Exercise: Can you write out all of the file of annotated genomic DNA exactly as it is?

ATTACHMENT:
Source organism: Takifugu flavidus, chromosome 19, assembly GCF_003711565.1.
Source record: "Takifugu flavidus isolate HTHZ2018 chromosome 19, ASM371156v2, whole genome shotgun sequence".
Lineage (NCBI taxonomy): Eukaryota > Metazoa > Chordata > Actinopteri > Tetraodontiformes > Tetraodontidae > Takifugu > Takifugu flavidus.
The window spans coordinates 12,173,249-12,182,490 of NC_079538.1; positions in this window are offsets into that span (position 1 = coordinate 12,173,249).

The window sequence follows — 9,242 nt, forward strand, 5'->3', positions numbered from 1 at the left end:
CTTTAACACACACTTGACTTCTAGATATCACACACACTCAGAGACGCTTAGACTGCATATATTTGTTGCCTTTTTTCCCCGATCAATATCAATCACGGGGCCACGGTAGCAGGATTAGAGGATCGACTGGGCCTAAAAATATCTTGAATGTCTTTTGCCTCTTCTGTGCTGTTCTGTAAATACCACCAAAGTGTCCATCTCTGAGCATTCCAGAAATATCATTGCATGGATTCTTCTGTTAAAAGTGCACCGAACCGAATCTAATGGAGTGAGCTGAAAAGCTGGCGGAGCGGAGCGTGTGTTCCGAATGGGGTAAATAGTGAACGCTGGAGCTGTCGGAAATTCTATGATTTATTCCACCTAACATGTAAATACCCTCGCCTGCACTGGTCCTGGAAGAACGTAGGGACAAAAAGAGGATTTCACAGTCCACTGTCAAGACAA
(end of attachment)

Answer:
Source organism: Takifugu flavidus, chromosome 19, assembly GCF_003711565.1.
Source record: "Takifugu flavidus isolate HTHZ2018 chromosome 19, ASM371156v2, whole genome shotgun sequence".
Lineage (NCBI taxonomy): Eukaryota > Metazoa > Chordata > Actinopteri > Tetraodontiformes > Tetraodontidae > Takifugu > Takifugu flavidus.
The window spans coordinates 12,173,249-12,182,490 of NC_079538.1; positions in this window are offsets into that span (position 1 = coordinate 12,173,249).

The window sequence follows — 9,242 nt, forward strand, 5'->3', positions numbered from 1 at the left end:
CTTTAACACACACTTGACTTCTAGATATCACACACACTCAGAGACGCTTAGACTGCATATATTTGTTGCCTTTTTTCCCCGATCAATATCAATCACGGGGCCACGGTAGCAGGATTAGAGGATCGACTGGGCCTAAAAATATCTTGAATGTCTTTTGCCTCTTCTGTGCTGTTCTGTAAATACCACCAAAGTGTCCATCTCTGAGCATTCCAGAAATATCATTGCATGGATTCTTCTGTTAAAAGTGCACCGAACCGAATCTAATGGAGTGAGCTGAAAAGCTGGCGGAGCGGAGCGTGTGTTCCGAATGGGGTAAATAGTGAACGCTGGAGCTGTCGGAAATTCTATGATTTATTCCACCTAACATGTAAATACCCTCGCCTGCACTGGTCCTGGAAGAACGTAGGGACAAAAAGAGGATTTCACAGTCCACTGTCAAGACAA